If reducing cables is your main aim a USB-C monitor can go a long way to doing that. And some of them can even charge your laptop while plugged in, too.
With a USB-C monitor, a single cable delivers audio, video and power to the display. That means that there is no need for an HDMI or DisplayPort connection for audio and video, with a separate USB cable to power the monitor’s USB ports. No need for an adapter or conversion cable to connect an HDMI or DisplayPort cable to your laptop. As laptops grow thinner, many have ditched the HDMI port altogether and offer only USB-C connections. Most notably, Apple’s MacBook Air and the 13-inch MacBook Pro lack HDMI ports. And a USB-C monitor pairs nicely with a USB-C laptop.
In terms of resolution, I recommend at least full HD (1,920×1,080 pixels) for a 24-inch display; Quad HD (2,560×1,440 pixels) for a 27-inch display and Ultra HD (3,840×2,160 pixels, or 4K) for anything 32 inches or larger. The other spec to keep an eye on is the maximum brightness rating, which you’ll see range from 250 to 500 nits. Lower-end monitors are usually rated at 250 or 300 nits, which will likely suffice for a dark den or basement. For a sun-drenched office, however, you’ll want something that’s rated for 350 nits or higher. For more on that, I direct your attention to CNET’s monitor buying guide.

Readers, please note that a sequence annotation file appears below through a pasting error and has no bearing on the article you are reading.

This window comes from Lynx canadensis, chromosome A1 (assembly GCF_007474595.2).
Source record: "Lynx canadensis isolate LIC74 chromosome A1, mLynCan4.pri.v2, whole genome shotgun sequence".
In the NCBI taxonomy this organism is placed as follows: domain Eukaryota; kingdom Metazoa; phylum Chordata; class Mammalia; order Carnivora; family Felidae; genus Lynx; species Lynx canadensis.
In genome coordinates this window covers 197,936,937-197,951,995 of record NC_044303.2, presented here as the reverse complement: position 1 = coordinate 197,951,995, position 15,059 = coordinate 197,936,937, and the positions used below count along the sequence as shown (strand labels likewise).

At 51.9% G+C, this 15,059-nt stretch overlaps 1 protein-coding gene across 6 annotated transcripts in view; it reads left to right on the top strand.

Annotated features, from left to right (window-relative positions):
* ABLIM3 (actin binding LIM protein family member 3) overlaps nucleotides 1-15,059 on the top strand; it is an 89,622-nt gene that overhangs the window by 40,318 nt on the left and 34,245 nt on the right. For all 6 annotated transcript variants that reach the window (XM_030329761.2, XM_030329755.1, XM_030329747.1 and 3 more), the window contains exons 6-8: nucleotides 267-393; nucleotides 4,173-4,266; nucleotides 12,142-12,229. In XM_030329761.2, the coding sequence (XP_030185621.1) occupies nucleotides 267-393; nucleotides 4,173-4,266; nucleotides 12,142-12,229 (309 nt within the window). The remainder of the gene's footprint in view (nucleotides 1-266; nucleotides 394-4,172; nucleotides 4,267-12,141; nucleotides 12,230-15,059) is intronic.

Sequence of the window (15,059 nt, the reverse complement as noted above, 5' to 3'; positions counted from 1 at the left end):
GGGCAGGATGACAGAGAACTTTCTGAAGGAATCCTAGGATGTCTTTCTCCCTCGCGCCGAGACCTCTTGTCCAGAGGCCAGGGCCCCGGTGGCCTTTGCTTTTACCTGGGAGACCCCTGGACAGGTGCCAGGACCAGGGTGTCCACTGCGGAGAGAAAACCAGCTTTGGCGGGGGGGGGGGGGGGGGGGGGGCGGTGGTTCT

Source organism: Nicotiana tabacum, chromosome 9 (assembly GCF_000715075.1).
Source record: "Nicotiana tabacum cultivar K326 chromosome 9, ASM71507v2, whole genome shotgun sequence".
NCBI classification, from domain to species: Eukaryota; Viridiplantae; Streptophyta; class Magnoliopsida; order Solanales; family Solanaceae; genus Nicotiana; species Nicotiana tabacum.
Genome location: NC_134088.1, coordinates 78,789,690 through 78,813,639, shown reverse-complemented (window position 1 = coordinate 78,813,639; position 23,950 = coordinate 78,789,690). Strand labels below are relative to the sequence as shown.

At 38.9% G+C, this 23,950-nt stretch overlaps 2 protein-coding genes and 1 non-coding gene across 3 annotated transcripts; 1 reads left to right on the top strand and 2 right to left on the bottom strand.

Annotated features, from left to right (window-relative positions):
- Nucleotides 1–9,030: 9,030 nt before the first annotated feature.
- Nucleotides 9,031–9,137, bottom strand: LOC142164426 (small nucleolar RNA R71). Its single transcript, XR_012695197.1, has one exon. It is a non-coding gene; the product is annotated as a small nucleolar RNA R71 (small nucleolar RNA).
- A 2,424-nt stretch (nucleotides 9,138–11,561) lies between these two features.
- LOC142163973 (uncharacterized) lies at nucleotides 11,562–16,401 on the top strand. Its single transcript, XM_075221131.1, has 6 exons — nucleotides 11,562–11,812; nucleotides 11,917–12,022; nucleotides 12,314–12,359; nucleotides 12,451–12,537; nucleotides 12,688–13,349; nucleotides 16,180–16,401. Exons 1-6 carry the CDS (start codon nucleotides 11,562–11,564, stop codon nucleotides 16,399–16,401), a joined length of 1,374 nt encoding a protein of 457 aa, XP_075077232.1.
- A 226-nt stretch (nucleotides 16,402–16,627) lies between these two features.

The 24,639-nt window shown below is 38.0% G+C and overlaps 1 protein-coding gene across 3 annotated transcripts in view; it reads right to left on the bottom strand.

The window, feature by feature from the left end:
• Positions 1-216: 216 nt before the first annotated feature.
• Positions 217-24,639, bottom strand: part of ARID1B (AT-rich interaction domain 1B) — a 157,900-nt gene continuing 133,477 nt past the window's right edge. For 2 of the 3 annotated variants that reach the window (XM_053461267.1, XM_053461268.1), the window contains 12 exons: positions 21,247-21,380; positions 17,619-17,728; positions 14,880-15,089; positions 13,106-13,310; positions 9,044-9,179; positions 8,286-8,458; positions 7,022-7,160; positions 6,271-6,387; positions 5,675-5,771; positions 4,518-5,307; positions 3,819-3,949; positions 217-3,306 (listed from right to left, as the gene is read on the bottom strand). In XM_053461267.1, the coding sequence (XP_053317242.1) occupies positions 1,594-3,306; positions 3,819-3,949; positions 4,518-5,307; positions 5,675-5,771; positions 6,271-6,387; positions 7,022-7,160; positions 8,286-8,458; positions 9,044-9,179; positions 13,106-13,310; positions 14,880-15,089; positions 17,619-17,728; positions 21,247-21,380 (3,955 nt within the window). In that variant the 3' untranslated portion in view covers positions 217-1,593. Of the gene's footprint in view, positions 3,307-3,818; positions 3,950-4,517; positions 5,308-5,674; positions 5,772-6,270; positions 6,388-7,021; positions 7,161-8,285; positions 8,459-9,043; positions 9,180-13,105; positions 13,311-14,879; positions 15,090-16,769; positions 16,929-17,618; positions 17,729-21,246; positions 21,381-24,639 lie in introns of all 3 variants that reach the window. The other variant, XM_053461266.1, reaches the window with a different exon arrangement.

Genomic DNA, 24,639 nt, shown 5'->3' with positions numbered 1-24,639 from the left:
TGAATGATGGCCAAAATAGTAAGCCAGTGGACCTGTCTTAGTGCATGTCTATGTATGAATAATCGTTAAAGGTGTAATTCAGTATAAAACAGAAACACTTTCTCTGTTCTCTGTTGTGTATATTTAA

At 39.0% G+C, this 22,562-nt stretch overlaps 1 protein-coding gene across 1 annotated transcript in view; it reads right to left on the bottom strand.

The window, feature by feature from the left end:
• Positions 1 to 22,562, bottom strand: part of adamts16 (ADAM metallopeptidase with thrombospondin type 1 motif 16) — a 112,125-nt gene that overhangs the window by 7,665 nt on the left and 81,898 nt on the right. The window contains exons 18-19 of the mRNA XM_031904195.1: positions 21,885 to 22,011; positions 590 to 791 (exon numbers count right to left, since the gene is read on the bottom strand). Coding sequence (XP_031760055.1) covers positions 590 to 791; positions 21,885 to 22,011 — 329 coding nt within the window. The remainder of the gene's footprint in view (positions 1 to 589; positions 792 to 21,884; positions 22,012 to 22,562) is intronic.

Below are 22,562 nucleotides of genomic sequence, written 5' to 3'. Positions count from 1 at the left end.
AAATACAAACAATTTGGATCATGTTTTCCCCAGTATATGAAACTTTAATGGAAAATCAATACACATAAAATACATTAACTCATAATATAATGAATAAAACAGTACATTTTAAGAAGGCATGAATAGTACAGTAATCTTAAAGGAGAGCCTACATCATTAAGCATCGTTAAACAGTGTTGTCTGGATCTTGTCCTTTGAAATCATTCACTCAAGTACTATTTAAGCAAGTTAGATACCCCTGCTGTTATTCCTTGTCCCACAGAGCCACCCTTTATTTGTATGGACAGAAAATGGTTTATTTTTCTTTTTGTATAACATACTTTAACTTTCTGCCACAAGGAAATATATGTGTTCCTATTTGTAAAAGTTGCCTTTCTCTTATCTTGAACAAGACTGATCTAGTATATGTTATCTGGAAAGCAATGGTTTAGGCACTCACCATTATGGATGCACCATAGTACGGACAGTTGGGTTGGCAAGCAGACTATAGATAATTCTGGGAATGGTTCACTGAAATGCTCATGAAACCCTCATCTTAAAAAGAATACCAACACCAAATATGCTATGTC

Check out the best USB-C monitor deals we can find right now. The screen sizes range from 24 inches to a 34-inch ultrawide display. What you won’t find here are professional-grade monitors with wide color gamut or gaming displays with fast refresh rates. These are general-purpose monitors for home, office and home office use.